Correspondence: Models of Letter-Writing from the Middle Ages to the Nineteenth Century

1997
Princeton University Press

Correspondence explores the history of a fascinating cultural practice: the writing of letters. From the sixteenth to the eighteenth century, western societies served a long apprenticeship in the culture of the written word. Although mastery of reading and writing was far from evenly distributed, many tradesmen, shopkeepers, and artisans possessed these skills. A specialized literature came into being whose aim it was to regulate and control ordinary forms of letter-writing by instilling in people the difficult techniques that this writing entailed. As a result, tensions evolved in the structured practice of letter-writing. Although writers wished to stay within the guidelines set forth by secrétaires or by collections of model letters, they also wanted to be spontaneous.Correspondence explores these tensions over a long span of time by examining model letter collections.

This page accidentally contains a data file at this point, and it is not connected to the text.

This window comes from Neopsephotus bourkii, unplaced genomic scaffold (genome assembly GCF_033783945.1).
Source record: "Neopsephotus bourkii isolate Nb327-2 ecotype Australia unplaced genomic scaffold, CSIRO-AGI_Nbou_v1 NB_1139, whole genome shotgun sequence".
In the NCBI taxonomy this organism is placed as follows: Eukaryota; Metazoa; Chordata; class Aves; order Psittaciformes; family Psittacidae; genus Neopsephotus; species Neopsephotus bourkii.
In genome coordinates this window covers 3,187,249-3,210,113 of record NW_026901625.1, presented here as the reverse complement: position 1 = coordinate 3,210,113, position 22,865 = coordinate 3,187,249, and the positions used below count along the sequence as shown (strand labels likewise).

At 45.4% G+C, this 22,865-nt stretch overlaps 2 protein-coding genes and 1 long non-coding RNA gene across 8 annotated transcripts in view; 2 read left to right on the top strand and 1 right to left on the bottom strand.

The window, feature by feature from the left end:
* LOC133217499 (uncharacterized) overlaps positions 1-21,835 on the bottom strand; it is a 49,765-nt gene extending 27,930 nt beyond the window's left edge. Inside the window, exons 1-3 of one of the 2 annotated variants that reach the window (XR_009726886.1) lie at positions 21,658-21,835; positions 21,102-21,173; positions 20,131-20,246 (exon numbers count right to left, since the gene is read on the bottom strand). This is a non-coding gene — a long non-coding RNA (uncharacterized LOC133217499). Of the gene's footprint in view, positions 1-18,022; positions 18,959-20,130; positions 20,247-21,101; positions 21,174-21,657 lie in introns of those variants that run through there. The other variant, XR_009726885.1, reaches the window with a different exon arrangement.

The authors examine the invention of norms for writing letters in the Middle Ages, and the application of these norms in various popular manuals. They then analyze the letter-writing models developed in the ancien régime, showing how these models were linked to both court literature and popular books distributed by peddlers. Finally, the discussion turns to models of letter-writing developed during the nineteenth century. By exploring changes in letter-writing, this book sheds light on a cultural practice that has created ways of thinking, of feeling, and of relating to others and to oneself.